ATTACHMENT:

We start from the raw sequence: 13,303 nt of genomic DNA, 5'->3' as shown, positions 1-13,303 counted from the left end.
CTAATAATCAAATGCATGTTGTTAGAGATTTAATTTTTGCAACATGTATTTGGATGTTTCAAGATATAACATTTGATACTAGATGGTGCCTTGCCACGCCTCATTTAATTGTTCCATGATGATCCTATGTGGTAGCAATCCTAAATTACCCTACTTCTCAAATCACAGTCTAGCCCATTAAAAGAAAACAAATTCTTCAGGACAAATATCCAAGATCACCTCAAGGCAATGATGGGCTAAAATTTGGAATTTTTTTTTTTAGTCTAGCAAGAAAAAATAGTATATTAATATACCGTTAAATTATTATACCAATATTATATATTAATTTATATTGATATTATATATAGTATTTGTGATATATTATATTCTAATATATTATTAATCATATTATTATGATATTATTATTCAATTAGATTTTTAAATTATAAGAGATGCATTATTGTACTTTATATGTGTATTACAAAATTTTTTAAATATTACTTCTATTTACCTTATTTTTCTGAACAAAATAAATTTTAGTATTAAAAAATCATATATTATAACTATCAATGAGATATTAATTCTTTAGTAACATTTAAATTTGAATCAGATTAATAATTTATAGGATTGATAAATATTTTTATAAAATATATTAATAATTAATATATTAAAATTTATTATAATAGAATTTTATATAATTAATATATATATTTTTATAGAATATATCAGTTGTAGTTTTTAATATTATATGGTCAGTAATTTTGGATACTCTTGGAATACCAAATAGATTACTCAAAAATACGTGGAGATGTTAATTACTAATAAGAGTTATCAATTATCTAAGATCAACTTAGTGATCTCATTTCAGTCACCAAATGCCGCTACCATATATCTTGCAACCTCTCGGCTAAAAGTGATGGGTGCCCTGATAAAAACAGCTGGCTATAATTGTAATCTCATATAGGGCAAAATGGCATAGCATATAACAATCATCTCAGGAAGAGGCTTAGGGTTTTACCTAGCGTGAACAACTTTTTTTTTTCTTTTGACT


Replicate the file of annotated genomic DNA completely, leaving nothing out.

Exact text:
We start from the raw sequence: 13,303 nt of genomic DNA, 5'->3' as shown, positions 1-13,303 counted from the left end.
CTAATAATCAAATGCATGTTGTTAGAGATTTAATTTTTGCAACATGTATTTGGATGTTTCAAGATATAACATTTGATACTAGATGGTGCCTTGCCACGCCTCATTTAATTGTTCCATGATGATCCTATGTGGTAGCAATCCTAAATTACCCTACTTCTCAAATCACAGTCTAGCCCATTAAAAGAAAACAAATTCTTCAGGACAAATATCCAAGATCACCTCAAGGCAATGATGGGCTAAAATTTGGAATTTTTTTTTTTAGTCTAGCAAGAAAAAATAGTATATTAATATACCGTTAAATTATTATACCAATATTATATATTAATTTATATTGATATTATATATAGTATTTGTGATATATTATATTCTAATATATTATTAATCATATTATTATGATATTATTATTCAATTAGATTTTTAAATTATAAGAGATGCATTATTGTACTTTATATGTGTATTACAAAATTTTTTAAATATTACTTCTATTTACCTTATTTTTCTGAACAAAATAAATTTTAGTATTAAAAAATCATATATTATAACTATCAATGAGATATTAATTCTTTAGTAACATTTAAATTTGAATCAGATTAATAATTTATAGGATTGATAAATATTTTTATAAAATATATTAATAATTAATATATTAAAATTTATTATAATAGAATTTTATATAATTAATATATATATTTTTATAGAATATATCAGTTGTAGTTTTTAATATTATATGGTCAGTAATTTTGGATACTCTTGGAATACCAAATAGATTACTCAAAAATACGTGGAGATGTTAATTACTAATAAGAGTTATCAATTATCTAAGATCAACTTAGTGATCTCATTTCAGTCACCAAATGCCGCTACCATATATCTTGCAACCTCTCGGCTAAAAGTGATGGGTGCCCTGATAAAAACAGCTGGCTATAATTGTAATCTCATATAGGGCAAAATGGCATAGCATATAACAATCATCTCAGGAAGAGGCTTAGGGTTTTACCTAGCGTGAACAACTTTTTTTTTTCTTTTGACT